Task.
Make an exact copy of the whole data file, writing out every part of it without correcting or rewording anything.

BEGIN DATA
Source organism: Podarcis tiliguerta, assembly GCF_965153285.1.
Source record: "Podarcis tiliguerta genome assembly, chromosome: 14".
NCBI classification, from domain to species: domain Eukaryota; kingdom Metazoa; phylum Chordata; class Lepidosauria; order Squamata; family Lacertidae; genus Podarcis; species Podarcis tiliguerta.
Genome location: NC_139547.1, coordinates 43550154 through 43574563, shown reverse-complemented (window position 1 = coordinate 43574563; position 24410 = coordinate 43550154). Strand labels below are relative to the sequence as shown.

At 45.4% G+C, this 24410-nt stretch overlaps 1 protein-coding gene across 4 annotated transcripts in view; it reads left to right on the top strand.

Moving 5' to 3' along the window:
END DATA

Source organism: Podarcis tiliguerta, assembly GCF_965153285.1.
Source record: "Podarcis tiliguerta genome assembly, chromosome: 14".
NCBI classification, from domain to species: domain Eukaryota; kingdom Metazoa; phylum Chordata; class Lepidosauria; order Squamata; family Lacertidae; genus Podarcis; species Podarcis tiliguerta.
Genome location: NC_139547.1, coordinates 43550154 through 43574563, shown reverse-complemented (window position 1 = coordinate 43574563; position 24410 = coordinate 43550154). Strand labels below are relative to the sequence as shown.

At 45.4% G+C, this 24410-nt stretch overlaps 1 protein-coding gene across 4 annotated transcripts in view; it reads left to right on the top strand.

Moving 5' to 3' along the window: